ARLINGTON -- Rangers closer Joe Nathan has preached all week that if the club doesn't take care of business at home, watching the scoreboard will be irrelevant. But that doesn't mean he hasn't sent a message to his former team asking for a little help.
Nathan said he's texted Twins manager Ron Gardenhire recently to get a few wins against the Indians, whom the Rangers trailed by a game in the Wild Card standings entering Saturday's contest.
"Let's rally the troops," Nathan told Gardenhire. "Let's go. Get them riled up."
He's not alone. Jason Frasor has also texted some of his former Blue Jays teammates for a hand during their three-game series against the Rays. Toronto won, 6-3, on Friday, which brought the Rangers within a game behind the Rays. With the loss, the Wild Card seedings won't be finalized until at least the final game of the regular season. Both Tampa Bay and Cleveland also played day games Saturday.
Rangers pitchers had no issues with baseballs
ARLINGTON -- The Rangers dismissed any issues with the baseballs during Friday's game against the Angels, contrary to C.J. Wilson's postgame comments. Wilson said the baseballs were slippery and only one out of every four was rubbed up.
"We changed more balls than we would normally change," Wilson said after Friday's game. "Baseball is a game of adjustments. They aren't going to hit time out. I'm not going to stall, but sometimes the ball is not in condition to play baseball with. So I use some rosin and sweat and grind some grip onto it.
"The best pitchers are able to make adjustments very quick, and that's why some of those guys win Cy Youngs and some don't."
Crew chief Ted Barrett, however, said all the baseballs were rubbed up before Friday's game.
"They were all rubbed with mud," Barrett told MLB.com. "Mike DiMuro was working home plate [and is at third base Saturday morning]. Each ball he got had mud on it. I guess they weren't rubbed to C.J.'s liking, but they were all rubbed.
"No balls came out of the wrapper. Every ball had mud on it."
Wilson claimed the issue wasn't a coincidence, but Rangers manager Ron Washington rejected any sort of conspiracy with the baseballs.
"He mentioned to us [during the game] that C.J. thought the balls weren't rubbed up properly," Washington said. "We tried to accommodate it, but I've been in the game since 1970 and I haven't seen a game ball until it was in the game."
Alexi Ogando, Jason Frasor, Tanner Scheppers and Joe Nathan all said they didn't have issues with the baseballs when they were on the mound in Friday's win. Ogando said the baseballs were the same as always.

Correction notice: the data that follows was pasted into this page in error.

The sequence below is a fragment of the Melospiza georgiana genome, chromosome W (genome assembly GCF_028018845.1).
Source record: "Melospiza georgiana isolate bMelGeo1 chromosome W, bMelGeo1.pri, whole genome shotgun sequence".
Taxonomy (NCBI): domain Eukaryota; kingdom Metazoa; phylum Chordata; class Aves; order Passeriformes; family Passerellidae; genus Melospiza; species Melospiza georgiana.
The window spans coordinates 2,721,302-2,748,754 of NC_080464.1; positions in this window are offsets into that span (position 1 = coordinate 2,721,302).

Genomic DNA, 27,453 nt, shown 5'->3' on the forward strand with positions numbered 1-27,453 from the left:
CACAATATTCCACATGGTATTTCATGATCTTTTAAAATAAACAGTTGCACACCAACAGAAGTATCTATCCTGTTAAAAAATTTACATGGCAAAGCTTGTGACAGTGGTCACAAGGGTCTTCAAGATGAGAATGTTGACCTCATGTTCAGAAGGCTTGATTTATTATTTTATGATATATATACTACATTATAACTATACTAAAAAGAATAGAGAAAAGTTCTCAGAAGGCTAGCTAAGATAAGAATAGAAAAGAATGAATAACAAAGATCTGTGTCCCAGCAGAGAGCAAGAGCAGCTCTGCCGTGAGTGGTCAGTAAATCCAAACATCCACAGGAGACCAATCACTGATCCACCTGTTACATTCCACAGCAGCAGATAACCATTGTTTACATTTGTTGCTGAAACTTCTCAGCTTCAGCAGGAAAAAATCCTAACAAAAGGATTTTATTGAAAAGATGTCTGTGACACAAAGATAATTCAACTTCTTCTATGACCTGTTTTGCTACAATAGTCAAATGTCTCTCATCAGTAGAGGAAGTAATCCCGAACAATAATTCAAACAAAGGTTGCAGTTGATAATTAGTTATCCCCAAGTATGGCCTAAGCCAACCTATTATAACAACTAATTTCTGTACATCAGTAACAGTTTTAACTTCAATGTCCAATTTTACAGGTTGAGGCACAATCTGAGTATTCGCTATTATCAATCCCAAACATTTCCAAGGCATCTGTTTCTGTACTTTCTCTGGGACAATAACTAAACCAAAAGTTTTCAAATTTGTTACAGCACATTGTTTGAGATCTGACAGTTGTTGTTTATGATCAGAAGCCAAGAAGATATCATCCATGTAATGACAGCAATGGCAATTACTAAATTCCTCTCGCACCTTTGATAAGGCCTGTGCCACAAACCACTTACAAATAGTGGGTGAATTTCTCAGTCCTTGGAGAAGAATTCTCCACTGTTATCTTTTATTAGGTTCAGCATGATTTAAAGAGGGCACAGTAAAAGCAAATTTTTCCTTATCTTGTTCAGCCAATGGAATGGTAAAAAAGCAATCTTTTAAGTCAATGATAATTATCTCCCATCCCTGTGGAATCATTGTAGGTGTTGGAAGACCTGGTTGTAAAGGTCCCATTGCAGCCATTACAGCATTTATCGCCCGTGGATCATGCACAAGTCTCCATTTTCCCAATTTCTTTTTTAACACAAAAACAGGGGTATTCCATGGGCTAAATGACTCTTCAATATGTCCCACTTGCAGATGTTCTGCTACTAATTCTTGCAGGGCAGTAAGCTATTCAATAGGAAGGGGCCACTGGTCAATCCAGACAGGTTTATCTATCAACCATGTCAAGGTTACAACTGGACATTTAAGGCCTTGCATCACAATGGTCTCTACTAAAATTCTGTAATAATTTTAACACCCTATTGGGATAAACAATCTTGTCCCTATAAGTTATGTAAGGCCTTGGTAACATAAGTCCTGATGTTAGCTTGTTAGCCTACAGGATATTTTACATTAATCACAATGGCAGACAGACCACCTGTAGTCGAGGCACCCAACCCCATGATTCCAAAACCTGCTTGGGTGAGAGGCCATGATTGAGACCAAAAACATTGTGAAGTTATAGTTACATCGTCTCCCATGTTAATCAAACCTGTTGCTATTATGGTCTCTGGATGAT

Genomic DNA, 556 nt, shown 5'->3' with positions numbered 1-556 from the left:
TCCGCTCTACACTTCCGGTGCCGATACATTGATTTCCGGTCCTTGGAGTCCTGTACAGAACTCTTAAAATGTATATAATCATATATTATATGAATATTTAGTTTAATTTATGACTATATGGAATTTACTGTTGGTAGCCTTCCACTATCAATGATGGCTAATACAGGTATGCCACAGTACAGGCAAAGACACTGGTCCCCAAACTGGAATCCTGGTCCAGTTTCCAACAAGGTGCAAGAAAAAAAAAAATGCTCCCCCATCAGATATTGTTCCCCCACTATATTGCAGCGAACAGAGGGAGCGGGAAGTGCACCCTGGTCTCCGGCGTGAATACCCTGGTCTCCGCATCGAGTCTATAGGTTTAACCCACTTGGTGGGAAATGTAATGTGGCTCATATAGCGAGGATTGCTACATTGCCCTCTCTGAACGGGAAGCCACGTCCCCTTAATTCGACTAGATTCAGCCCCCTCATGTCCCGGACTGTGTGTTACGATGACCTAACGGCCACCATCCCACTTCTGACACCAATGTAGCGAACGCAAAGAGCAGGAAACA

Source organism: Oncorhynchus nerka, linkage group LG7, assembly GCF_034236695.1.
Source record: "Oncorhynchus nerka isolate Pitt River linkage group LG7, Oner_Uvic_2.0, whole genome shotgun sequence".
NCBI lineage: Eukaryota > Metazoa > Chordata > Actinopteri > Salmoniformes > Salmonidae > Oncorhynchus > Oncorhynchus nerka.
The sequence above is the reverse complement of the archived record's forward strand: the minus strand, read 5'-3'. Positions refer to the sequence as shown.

"They were good," Ogando said. "I don't know what was going on with C.J.'s balls."
"It's surprising, because people know what to do when [Wilson's] pitching at their park," Nathan said. "Some balls are different. I don't know why they thought there was an issue with it. Both teams used the same baseballs. It is what it is, and he spoke his opinion. Not something I would've done, but at the same time, everyone is entitled to their own way of going about things and how to handle stuff."
Scheppers feels fine despite workload
ARLINGTON -- Tanner Scheppers, having pitched in three of the Rangers' last four games, said he is fine physically going into the final weekend of the season. He went into Saturday's game ranked fifth in the American League with 73 appearances, and seventh for relievers with 73 2/3 innings.
But Scheppers has also been economical with his pitches, and that should help the stress on his arm. Scheppers, going into Saturday, was tied for 23rd in total number of pitches thrown, and his average of 14.2 pitches per inning is the third lowest among relievers in the AL.
"I think that's just the key, is to keep the pitches as low as possible," Scheppers said. "Just attack the hitters and try to get ground balls and get outs. The games are a lot of fun right now, so you kind of have a little bit more adrenaline going and you really don't feel a whole lot when you actually get out there.
"I think [manager Ron Washington] did a great job managing me this year. I got a good break around the All-Star time where he didn't use me for a good amount of time, and I get to learn from the best guys. They take care of their bodies and have taught me how to take care of it, and it prepares me to go every day."
Rangers relievers as a group have been used for 480 innings this season going into Saturday's game, the ninth lowest in the AL. That's an average of three innings per game. They are only slightly over that for the month of September.
"As far as heavy workload, you're in a spot now where adrenaline is going to take over," closer Joe Nathan said. "If you're tired, you won't feel it out there, that's for sure."
• The Rangers and the Angels did not have an extra-base hit in Friday's game. It's only the second time in the history of the Ballpark in Arlington that neither team had an extra-base hit. The only other time was on Sept. 7, 1995, in the Rangers' 2-0 victory over the White Sox.
• The Rangers stole three bases on Friday night, which gives them a stolen base in 10 consecutive games, the longest streak in club history. The Rangers had 18 stolen bases during those games, and they went into Saturday's game with 144 stolen bases, second most in the Major Leagues.
• Nathan earned his 42nd save on Friday night, tying him with John Wetteland for the third most in one season in club history. Francisco Cordero had 49 saves in 2004, and Wetteland had 43 in 1999. Wetteland had 42 in 1998.
T.R. Sullivan is a reporter for MLB.com. Read his blog, Postcards from Elysian Fields, and follow him on Twitter @Sullivan_Ranger. Master Tesfatsion is an associate reporter for MLB.com. This story was not subject to the approval of Major League Baseball or its clubs.